Site Search

International Journal of Language Studies

A Quarterly Journal of Applied Linguistics

ISSN: 2157-4898 | eISSN: 2157-4901

Sherpa/RoMEO Color: Yellow


Editor: Mohammad A. Salmani Nodoushan

View full editorial board


Impact Factor (IF): NA

Five-Year Impact Factor: NA

Source Normalized Impact per Paper (SNIP): NA

SCImago Journal Rank (SJR): NA


This journal is peer reviewed and indexed in: ERA, LB, IBZ, LLBA & more

April 2014 - Volume 8 Number 2 - Pages 1-147

Multilingual transfer: L1 morphosyntax in L3 English

Abdelkader HERMAS, Université du Québec À Montréal, Canada | Contact Author

International Journal of Language Studies, 8(2), 1-24. Add Print to Cart | Download PDF

This study investigates the acquisition of two properties of the null subject parameter in L3 English: subject-verb inversion in declarative sentences and null expletive subjects. The participants are L1 Arabic-advanced L2 French adults learning L3 English in a formal foreign language context. The study considers the nature of the grammar in the L3 initial stages and which of the L1 or the L2 constitutes the source of morphosyntactic transfer. The predictions of two L3 transfer scenarios are tested, the Typological Primacy Model and the L1 transfer scenario. The results of an acceptability judgement task and a preference task seem show that L1 Arabic is the source of morphosyntactic transfer in the L3 initial stages, overriding the effect of language proximity, typology and psychotypology that would have instigated L2 French transfer.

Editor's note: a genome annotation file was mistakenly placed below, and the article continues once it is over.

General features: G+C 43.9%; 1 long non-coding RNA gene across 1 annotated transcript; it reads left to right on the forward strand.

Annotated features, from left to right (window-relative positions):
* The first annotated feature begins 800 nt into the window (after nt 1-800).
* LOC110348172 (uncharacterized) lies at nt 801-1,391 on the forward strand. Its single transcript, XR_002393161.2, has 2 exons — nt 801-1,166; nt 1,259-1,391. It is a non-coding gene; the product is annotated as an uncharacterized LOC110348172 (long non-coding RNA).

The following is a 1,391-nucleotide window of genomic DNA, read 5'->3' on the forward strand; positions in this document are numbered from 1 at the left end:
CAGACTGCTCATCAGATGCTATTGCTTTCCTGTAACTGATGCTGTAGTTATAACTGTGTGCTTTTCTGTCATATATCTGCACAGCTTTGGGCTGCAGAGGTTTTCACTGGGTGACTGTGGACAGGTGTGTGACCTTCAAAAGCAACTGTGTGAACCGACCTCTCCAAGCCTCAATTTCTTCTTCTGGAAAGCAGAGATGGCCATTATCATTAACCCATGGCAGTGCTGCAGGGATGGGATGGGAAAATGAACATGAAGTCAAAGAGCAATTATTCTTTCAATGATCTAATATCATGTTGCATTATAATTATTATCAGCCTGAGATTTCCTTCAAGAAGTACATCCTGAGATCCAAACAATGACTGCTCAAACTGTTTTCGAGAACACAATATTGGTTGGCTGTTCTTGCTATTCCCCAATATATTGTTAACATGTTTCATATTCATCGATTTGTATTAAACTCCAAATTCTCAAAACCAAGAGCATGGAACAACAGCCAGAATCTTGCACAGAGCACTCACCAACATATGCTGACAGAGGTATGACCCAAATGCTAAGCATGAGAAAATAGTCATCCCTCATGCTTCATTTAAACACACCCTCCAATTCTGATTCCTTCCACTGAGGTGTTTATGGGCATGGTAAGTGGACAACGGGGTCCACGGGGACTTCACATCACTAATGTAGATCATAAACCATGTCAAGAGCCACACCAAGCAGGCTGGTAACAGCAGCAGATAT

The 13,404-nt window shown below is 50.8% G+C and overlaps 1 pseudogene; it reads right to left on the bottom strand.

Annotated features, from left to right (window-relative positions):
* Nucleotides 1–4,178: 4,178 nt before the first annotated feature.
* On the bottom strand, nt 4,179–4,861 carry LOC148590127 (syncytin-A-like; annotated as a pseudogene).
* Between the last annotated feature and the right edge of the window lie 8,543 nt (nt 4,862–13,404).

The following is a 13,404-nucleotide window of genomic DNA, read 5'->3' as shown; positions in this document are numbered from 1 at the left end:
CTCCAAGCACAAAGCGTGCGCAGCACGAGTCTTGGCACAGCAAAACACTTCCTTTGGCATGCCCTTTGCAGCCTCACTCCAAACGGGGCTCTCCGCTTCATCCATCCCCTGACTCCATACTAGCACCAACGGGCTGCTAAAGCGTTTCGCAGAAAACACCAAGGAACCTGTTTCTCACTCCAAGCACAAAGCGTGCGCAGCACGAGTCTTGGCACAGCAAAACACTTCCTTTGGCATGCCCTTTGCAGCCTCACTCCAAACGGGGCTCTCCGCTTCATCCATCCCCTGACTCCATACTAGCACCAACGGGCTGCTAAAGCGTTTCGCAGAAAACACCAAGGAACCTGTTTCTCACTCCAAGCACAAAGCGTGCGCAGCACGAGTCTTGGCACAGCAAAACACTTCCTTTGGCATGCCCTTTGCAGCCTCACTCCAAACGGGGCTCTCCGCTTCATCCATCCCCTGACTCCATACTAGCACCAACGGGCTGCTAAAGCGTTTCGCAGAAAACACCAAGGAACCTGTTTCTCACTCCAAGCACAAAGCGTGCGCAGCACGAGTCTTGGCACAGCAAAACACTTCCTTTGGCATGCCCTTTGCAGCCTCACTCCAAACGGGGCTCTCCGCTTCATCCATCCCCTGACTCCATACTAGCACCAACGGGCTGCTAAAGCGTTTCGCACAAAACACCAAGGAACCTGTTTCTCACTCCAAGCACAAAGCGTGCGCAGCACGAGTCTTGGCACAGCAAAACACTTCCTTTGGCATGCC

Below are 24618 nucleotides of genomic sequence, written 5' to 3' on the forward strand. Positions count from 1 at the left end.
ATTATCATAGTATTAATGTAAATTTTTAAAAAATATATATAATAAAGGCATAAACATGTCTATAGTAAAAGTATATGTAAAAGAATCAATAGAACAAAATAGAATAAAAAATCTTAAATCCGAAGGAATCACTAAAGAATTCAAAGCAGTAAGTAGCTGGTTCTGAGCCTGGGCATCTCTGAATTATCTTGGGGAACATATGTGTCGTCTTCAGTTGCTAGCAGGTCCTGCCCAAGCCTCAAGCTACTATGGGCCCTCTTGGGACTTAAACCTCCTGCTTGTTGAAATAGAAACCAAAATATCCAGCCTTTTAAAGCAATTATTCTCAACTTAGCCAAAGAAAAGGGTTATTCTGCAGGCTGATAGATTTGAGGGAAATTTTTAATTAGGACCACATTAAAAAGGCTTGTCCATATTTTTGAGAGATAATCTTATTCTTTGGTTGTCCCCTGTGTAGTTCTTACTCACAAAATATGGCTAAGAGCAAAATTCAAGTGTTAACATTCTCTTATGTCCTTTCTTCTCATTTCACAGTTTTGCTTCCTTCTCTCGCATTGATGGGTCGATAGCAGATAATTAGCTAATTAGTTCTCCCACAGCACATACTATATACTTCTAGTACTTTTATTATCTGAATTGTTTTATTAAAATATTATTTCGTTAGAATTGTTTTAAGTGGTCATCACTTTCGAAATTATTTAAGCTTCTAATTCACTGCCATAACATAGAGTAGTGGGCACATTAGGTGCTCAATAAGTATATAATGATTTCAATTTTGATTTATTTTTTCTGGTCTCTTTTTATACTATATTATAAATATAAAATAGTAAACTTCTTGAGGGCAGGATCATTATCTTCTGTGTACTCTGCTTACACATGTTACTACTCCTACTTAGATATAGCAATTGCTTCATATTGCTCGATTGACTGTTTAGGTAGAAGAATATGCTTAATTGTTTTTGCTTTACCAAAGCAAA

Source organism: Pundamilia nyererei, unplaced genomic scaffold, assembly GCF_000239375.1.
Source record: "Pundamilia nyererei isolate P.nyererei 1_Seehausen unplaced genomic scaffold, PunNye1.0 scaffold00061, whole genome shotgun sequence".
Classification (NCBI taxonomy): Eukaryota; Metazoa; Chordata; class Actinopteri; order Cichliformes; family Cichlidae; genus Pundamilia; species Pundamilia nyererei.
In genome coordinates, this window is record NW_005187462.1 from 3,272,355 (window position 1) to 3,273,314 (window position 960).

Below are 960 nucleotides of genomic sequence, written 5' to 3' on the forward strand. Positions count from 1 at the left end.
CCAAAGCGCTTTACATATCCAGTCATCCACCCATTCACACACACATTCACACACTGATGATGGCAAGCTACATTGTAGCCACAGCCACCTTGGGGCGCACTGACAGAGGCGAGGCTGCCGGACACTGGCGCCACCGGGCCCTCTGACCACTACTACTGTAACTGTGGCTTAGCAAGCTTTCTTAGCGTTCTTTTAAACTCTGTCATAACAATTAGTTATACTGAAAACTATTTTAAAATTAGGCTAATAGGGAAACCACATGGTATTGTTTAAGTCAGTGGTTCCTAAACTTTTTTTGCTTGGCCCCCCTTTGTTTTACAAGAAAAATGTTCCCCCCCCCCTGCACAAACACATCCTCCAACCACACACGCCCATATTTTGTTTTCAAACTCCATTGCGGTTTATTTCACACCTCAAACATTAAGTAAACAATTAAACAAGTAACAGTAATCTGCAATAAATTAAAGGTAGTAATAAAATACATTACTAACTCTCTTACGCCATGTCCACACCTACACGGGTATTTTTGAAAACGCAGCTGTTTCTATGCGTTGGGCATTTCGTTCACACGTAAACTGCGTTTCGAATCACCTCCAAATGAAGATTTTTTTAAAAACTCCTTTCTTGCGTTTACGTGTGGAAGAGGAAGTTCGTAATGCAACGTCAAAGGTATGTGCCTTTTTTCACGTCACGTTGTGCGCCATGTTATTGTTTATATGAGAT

Instant messaging in office hours: Use of ellipsis dots at work and Hong Kong culture

Bernie Chun Nam MAK, The Chinese University of Hong Kong, Hong Kong | Contact Author

International Journal of Language Studies, 8(2), 25-50. Add Print to Cart | Download PDF